I had the opportunity to preview Disney’s newest movie Cinderella this week, and I loved it! I’ll admit–princesses aren’t really my thing–but, I was pleasantly surprised with Cinderella and would definitely watch it again! And don’t forget that before the movie you’ll see the new Frozen Fever short! Here’s my Cinderella parent review–everything you need to know before taking your little ones to the movie.
The story of “Cinderella” follows the fortunes of young Ella (Lily James) whose merchant father remarries following the death of her mother. Eager to support her loving father, Ella welcomes her new Stepmother (Cate Blanchett) and her daughters Anastasia (Holliday Grainger) and Drisella (Sophie McShera) into the family home. But, when Ella’s father unexpectedly passes away, she finds herself at the mercy of a jealous and cruel new family.
Soon, she is forced to become their servant, disrespected, covered in ashes and spitefully renamed Cinderella. Yet, despite the cruelty inflicted upon her, Ella will not give in to despair nor despise those who mistreat her, and she continues to remain positive, determined to honor her mother’s dying words and to “have courage and be kind.”
When Ella meets a dashing stranger in the woods, unaware that he is really the Prince (Richard Madden) and not merely Kit, an apprentice at the palace, she believes she has finally found a kindred soul. It appears her fortunes may be about to change when the King (Derek Jacobi) summons all maidens in the kingdom to attend a royal ball at the palace, raising Ella’s hopes of once again encountering the charming Kit. Alas, her Stepmother forbids her to attend and callously destroys her dress.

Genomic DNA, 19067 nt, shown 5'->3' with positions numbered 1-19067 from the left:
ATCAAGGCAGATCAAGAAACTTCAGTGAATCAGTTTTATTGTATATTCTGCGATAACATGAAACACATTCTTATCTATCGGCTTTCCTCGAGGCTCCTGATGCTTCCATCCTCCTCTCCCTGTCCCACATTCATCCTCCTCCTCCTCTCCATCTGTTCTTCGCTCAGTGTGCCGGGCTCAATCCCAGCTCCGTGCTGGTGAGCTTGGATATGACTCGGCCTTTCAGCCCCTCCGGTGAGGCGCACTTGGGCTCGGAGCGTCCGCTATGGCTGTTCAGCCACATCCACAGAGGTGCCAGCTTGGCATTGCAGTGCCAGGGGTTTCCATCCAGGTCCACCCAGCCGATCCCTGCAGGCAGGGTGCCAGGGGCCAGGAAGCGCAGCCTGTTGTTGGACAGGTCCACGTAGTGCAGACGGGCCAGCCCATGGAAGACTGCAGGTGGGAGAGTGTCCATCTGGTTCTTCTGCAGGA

Meanwhile, the calculating Grand Duke (Stellan Skarsgård) devises a plan to thwart the Prince’s hopes of reuniting with Ella and enlists the support of the devious Stepmother. But, as in all good fairy tales, help is at hand. Soon, a kindly beggar woman (Helena Bonham Carter) steps forward and, armed with a pumpkin, a few mice and a magic wand, changes Cinderella’s life forever.
A live-action feature inspired by the classic fairy tale, “Cinderella” brings to life the timeless images from Disney’s 1950 animated masterpiece as fully-realized characters in a visually-dazzling spectacle for a whole new generation.
And if you haven’t had the chance to see it yet, here’s the official trailer:
There has been some talk about Cinderella’s tiny waist in the movie, which is a great talking point for you and your children. You could mention that corsets were fashionable in that time, as well as other things you’ll see in the movie like metal hoop skirts.
This version of Cinderella isn’t a musical–there are no songs to sing along to during the movie. There are a few scenes that include very mild language (such as stupid) and a few scenes where the stepmother and stepsisters bully Cinderella. You can see some of that in the trailer above.
By far, the best scene in the movie is when the Fairy Godmother appears! She brings some laughs into the movie and watching the transformations of the pumpkin, lizards, and mice is wonderful! Your children will love this part for sure.
As I mentioned above, there are a few scenes you might want to know about so you can prepare your little one. Telling you about this will spoil some of the movie. I’m warning you now so you can click away if you’d like.
Cinderella Parent Review: Spoiler Alert
When Cinderella is young, her mother dies. If you’d like to take an extended bathroom break to miss this scene, head out while Cinderella’s mother is reading and singing to her as she falls asleep. After reading and singing to Cinderella, her mother falls outside of her room. The doctor comes to examine her the next day and immediately after Cinderella is taken to say goodbye. It’s a sad scene where they are able to say goodbye as a family and Cinderella receives words of wisdom from her mother.
After Cinderella meets her stepmother and stepsisters, her father leaves on a trip and dies while he is gone. Cinderella is devastated to learn the news of her father’s passing, but is remarkably kind to the man who delivers the news–a great example of her character.
Shortly before the ball, the Prince finds out that the King is dying. He passes after the ball in a much less dramatic scene than the first two deaths in the movie.
To facilitate this review, I was invited to a screening of Cinderella. I have not been compensated for this review. Media provided by Walt Disney Pictures